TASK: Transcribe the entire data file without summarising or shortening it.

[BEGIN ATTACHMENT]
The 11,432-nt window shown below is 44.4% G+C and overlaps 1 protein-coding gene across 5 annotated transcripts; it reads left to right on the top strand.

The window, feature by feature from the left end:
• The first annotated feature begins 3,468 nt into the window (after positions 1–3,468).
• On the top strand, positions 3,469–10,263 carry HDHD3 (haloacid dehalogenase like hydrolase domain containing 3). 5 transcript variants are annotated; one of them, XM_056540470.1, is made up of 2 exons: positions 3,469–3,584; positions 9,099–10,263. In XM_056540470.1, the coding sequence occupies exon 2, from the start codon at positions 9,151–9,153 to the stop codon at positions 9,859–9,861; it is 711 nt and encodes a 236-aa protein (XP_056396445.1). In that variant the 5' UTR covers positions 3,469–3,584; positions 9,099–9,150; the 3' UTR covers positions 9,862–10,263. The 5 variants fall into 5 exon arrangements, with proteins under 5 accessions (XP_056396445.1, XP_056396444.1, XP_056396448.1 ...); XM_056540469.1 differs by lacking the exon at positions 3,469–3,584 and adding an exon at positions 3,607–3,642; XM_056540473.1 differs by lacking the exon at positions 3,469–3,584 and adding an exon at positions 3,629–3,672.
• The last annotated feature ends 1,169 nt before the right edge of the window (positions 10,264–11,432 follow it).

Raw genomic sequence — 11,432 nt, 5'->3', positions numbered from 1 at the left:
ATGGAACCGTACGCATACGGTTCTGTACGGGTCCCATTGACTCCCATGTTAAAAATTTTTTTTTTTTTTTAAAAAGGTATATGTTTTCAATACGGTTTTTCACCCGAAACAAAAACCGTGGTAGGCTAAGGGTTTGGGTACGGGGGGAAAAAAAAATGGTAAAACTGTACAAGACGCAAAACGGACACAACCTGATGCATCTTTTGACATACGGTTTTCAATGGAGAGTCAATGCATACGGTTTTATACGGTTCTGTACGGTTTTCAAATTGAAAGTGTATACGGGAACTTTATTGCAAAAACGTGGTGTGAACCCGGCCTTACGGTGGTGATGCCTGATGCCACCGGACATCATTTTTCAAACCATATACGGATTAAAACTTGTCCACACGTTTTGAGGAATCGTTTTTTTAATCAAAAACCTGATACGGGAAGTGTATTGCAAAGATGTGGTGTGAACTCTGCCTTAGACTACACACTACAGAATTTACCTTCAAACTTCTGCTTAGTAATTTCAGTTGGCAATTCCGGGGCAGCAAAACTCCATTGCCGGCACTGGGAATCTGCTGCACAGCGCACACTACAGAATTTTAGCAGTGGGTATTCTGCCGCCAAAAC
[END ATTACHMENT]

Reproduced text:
The 11,432-nt window shown below is 44.4% G+C and overlaps 1 protein-coding gene across 5 annotated transcripts; it reads left to right on the top strand.

The window, feature by feature from the left end:
• The first annotated feature begins 3,468 nt into the window (after positions 1–3,468).
• On the top strand, positions 3,469–10,263 carry HDHD3 (haloacid dehalogenase like hydrolase domain containing 3). 5 transcript variants are annotated; one of them, XM_056540470.1, is made up of 2 exons: positions 3,469–3,584; positions 9,099–10,263. In XM_056540470.1, the coding sequence occupies exon 2, from the start codon at positions 9,151–9,153 to the stop codon at positions 9,859–9,861; it is 711 nt and encodes a 236-aa protein (XP_056396445.1). In that variant the 5' UTR covers positions 3,469–3,584; positions 9,099–9,150; the 3' UTR covers positions 9,862–10,263. The 5 variants fall into 5 exon arrangements, with proteins under 5 accessions (XP_056396445.1, XP_056396444.1, XP_056396448.1 ...); XM_056540469.1 differs by lacking the exon at positions 3,469–3,584 and adding an exon at positions 3,607–3,642; XM_056540473.1 differs by lacking the exon at positions 3,469–3,584 and adding an exon at positions 3,629–3,672.
• The last annotated feature ends 1,169 nt before the right edge of the window (positions 10,264–11,432 follow it).

Raw genomic sequence — 11,432 nt, 5'->3', positions numbered from 1 at the left:
ATGGAACCGTACGCATACGGTTCTGTACGGGTCCCATTGACTCCCATGTTAAAAATTTTTTTTTTTTTTTAAAAAGGTATATGTTTTCAATACGGTTTTTCACCCGAAACAAAAACCGTGGTAGGCTAAGGGTTTGGGTACGGGGGGAAAAAAAAATGGTAAAACTGTACAAGACGCAAAACGGACACAACCTGATGCATCTTTTGACATACGGTTTTCAATGGAGAGTCAATGCATACGGTTTTATACGGTTCTGTACGGTTTTCAAATTGAAAGTGTATACGGGAACTTTATTGCAAAAACGTGGTGTGAACCCGGCCTTACGGTGGTGATGCCTGATGCCACCGGACATCATTTTTCAAACCATATACGGATTAAAACTTGTCCACACGTTTTGAGGAATCGTTTTTTTAATCAAAAACCTGATACGGGAAGTGTATTGCAAAGATGTGGTGTGAACTCTGCCTTAGACTACACACTACAGAATTTACCTTCAAACTTCTGCTTAGTAATTTCAGTTGGCAATTCCGGGGCAGCAAAACTCCATTGCCGGCACTGGGAATCTGCTGCACAGCGCACACTACAGAATTTTAGCAGTGGGTATTCTGCCGCCAAAAC